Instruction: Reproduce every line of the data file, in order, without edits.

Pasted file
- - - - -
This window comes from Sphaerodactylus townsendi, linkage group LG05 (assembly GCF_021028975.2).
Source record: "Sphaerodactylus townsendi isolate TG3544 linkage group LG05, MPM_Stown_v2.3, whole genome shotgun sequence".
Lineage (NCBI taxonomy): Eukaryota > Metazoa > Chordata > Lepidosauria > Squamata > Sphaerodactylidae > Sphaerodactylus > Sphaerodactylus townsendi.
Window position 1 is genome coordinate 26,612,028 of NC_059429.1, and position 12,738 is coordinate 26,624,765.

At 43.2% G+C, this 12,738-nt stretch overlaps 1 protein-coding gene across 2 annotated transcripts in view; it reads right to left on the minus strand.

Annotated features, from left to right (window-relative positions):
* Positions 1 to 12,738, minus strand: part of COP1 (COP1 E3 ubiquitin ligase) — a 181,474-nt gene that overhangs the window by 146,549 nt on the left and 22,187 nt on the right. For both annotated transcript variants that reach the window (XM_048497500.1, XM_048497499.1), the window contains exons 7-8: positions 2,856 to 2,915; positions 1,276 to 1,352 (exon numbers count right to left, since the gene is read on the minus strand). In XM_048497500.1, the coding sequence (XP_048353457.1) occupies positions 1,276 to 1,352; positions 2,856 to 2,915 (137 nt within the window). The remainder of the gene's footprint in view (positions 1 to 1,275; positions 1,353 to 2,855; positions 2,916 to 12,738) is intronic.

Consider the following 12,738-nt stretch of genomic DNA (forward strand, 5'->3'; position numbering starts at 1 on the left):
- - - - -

This window comes from Sphaerodactylus townsendi, linkage group LG05 (assembly GCF_021028975.2).
Source record: "Sphaerodactylus townsendi isolate TG3544 linkage group LG05, MPM_Stown_v2.3, whole genome shotgun sequence".
Lineage (NCBI taxonomy): Eukaryota > Metazoa > Chordata > Lepidosauria > Squamata > Sphaerodactylidae > Sphaerodactylus > Sphaerodactylus townsendi.
Window position 1 is genome coordinate 26,612,028 of NC_059429.1, and position 12,738 is coordinate 26,624,765.

At 43.2% G+C, this 12,738-nt stretch overlaps 1 protein-coding gene across 2 annotated transcripts in view; it reads right to left on the minus strand.

Annotated features, from left to right (window-relative positions):
* Positions 1 to 12,738, minus strand: part of COP1 (COP1 E3 ubiquitin ligase) — a 181,474-nt gene that overhangs the window by 146,549 nt on the left and 22,187 nt on the right. For both annotated transcript variants that reach the window (XM_048497500.1, XM_048497499.1), the window contains exons 7-8: positions 2,856 to 2,915; positions 1,276 to 1,352 (exon numbers count right to left, since the gene is read on the minus strand). In XM_048497500.1, the coding sequence (XP_048353457.1) occupies positions 1,276 to 1,352; positions 2,856 to 2,915 (137 nt within the window). The remainder of the gene's footprint in view (positions 1 to 1,275; positions 1,353 to 2,855; positions 2,916 to 12,738) is intronic.

Consider the following 12,738-nt stretch of genomic DNA (forward strand, 5'->3'; position numbering starts at 1 on the left):